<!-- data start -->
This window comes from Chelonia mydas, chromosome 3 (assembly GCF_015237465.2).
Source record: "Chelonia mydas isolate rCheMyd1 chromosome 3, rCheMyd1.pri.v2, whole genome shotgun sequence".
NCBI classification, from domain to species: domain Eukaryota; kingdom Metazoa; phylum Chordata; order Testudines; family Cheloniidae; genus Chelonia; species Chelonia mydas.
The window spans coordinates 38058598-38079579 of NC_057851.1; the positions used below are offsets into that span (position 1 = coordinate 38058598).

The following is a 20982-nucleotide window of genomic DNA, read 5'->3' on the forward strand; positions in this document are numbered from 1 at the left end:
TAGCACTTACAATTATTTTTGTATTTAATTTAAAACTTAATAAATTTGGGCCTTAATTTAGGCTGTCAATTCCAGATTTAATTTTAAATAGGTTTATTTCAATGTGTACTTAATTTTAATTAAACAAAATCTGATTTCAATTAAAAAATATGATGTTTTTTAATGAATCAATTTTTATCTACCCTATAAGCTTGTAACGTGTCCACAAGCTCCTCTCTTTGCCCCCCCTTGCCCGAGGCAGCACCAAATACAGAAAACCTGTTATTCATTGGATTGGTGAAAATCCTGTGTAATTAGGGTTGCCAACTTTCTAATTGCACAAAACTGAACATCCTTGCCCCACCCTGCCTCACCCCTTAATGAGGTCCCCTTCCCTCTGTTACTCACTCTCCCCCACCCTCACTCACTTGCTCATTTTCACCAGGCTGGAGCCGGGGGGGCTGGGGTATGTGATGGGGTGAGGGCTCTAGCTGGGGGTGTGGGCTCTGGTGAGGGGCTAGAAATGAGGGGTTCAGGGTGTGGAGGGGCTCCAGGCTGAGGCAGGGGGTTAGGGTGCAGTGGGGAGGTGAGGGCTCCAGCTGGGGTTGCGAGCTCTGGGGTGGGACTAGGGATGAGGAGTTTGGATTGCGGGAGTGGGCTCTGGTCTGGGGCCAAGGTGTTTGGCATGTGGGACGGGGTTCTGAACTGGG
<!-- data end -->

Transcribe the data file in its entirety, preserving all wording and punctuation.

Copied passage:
This window comes from Chelonia mydas, chromosome 3 (assembly GCF_015237465.2).
Source record: "Chelonia mydas isolate rCheMyd1 chromosome 3, rCheMyd1.pri.v2, whole genome shotgun sequence".
NCBI classification, from domain to species: domain Eukaryota; kingdom Metazoa; phylum Chordata; order Testudines; family Cheloniidae; genus Chelonia; species Chelonia mydas.
The window spans coordinates 38058598-38079579 of NC_057851.1; the positions used below are offsets into that span (position 1 = coordinate 38058598).

The following is a 20982-nucleotide window of genomic DNA, read 5'->3' on the forward strand; positions in this document are numbered from 1 at the left end:
TAGCACTTACAATTATTTTTGTATTTAATTTAAAACTTAATAAATTTGGGCCTTAATTTAGGCTGTCAATTCCAGATTTAATTTTAAATAGGTTTATTTCAATGTGTACTTAATTTTAATTAAACAAAATCTGATTTCAATTAAAAAATATGATGTTTTTTAATGAATCAATTTTTATCTACCCTATAAGCTTGTAACGTGTCCACAAGCTCCTCTCTTTGCCCCCCCTTGCCCGAGGCAGCACCAAATACAGAAAACCTGTTATTCATTGGATTGGTGAAAATCCTGTGTAATTAGGGTTGCCAACTTTCTAATTGCACAAAACTGAACATCCTTGCCCCACCCTGCCTCACCCCTTAATGAGGTCCCCTTCCCTCTGTTACTCACTCTCCCCCACCCTCACTCACTTGCTCATTTTCACCAGGCTGGAGCCGGGGGGGCTGGGGTATGTGATGGGGTGAGGGCTCTAGCTGGGGGTGTGGGCTCTGGTGAGGGGCTAGAAATGAGGGGTTCAGGGTGTGGAGGGGCTCCAGGCTGAGGCAGGGGGTTAGGGTGCAGTGGGGAGGTGAGGGCTCCAGCTGGGGTTGCGAGCTCTGGGGTGGGACTAGGGATGAGGAGTTTGGATTGCGGGAGTGGGCTCTGGTCTGGGGCCAAGGTGTTTGGCATGTGGGACGGGGTTCTGAACTGGG